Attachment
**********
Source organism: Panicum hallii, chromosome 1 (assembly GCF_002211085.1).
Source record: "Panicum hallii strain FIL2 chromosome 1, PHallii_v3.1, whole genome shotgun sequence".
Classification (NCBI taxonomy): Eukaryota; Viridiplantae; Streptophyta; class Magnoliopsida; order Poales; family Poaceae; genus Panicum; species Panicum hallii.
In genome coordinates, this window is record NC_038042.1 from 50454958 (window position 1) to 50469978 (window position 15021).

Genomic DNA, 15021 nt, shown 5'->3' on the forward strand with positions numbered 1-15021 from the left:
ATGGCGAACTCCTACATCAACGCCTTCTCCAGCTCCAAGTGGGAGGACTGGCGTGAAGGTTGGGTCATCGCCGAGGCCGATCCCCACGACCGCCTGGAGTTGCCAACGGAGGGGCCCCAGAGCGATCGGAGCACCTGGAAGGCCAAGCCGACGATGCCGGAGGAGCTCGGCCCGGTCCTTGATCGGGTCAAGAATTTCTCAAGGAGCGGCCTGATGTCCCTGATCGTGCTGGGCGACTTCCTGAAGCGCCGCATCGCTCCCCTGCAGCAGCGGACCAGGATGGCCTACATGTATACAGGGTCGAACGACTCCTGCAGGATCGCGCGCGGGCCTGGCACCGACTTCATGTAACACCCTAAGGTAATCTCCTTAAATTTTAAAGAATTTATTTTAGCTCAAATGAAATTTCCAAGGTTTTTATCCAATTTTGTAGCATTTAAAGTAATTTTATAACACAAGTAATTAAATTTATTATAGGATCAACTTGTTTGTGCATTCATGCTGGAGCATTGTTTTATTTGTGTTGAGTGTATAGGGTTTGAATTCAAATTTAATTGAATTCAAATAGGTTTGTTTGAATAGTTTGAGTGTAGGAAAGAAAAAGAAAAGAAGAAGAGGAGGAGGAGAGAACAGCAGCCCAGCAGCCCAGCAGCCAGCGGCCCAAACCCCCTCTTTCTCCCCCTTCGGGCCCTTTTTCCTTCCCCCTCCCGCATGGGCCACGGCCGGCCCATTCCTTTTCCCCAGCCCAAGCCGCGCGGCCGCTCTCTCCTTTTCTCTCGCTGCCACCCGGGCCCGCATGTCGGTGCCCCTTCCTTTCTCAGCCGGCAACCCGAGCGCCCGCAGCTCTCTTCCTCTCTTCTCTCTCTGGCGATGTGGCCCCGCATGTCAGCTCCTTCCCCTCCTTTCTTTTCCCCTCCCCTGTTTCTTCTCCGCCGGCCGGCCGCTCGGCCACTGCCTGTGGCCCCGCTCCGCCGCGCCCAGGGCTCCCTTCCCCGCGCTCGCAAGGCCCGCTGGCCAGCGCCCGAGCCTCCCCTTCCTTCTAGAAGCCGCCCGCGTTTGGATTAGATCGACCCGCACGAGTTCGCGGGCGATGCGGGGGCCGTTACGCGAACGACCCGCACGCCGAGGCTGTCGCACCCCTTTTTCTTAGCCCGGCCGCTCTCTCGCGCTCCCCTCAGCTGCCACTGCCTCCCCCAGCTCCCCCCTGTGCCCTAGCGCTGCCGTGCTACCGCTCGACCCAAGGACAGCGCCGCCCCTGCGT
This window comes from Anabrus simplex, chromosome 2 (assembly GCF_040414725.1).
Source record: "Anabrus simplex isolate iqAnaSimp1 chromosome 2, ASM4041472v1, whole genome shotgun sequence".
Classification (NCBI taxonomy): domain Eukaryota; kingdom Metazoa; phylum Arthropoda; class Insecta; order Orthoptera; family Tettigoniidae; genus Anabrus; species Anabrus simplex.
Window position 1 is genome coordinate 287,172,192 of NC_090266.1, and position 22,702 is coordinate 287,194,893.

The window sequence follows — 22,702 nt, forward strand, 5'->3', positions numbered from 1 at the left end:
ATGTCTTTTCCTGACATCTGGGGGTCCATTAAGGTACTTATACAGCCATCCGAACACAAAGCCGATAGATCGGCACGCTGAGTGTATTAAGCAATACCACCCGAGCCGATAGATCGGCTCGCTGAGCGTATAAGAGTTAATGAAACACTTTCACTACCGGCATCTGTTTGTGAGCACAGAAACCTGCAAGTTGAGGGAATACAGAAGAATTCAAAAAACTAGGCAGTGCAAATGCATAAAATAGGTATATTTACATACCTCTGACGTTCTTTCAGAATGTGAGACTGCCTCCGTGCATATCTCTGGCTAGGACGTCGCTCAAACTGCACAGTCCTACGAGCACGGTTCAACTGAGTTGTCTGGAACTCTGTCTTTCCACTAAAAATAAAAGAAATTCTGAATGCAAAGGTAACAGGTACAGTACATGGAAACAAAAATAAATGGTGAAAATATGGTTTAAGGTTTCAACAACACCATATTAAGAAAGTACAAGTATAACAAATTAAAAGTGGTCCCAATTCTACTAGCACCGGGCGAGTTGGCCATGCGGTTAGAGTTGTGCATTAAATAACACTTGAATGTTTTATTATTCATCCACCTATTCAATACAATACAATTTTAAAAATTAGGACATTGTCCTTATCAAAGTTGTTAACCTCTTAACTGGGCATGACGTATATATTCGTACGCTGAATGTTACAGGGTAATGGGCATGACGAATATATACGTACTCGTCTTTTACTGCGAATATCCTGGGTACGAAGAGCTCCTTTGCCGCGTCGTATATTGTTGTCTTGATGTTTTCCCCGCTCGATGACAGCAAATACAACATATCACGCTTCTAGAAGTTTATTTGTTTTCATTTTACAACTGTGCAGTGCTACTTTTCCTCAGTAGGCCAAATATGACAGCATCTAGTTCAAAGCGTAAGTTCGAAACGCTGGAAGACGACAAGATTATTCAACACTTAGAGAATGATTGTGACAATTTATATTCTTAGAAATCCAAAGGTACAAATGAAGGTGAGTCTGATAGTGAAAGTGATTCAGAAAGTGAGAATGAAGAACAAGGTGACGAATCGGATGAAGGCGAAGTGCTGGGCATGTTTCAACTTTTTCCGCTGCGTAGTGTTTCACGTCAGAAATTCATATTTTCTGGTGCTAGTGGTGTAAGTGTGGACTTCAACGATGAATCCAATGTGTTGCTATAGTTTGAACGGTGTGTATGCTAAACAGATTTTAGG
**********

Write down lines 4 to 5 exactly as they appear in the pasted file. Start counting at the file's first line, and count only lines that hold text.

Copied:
In genome coordinates, this window is record NC_038042.1 from 50454958 (window position 1) to 50469978 (window position 15021).

Genomic DNA, 15021 nt, shown 5'->3' on the forward strand with positions numbered 1-15021 from the left: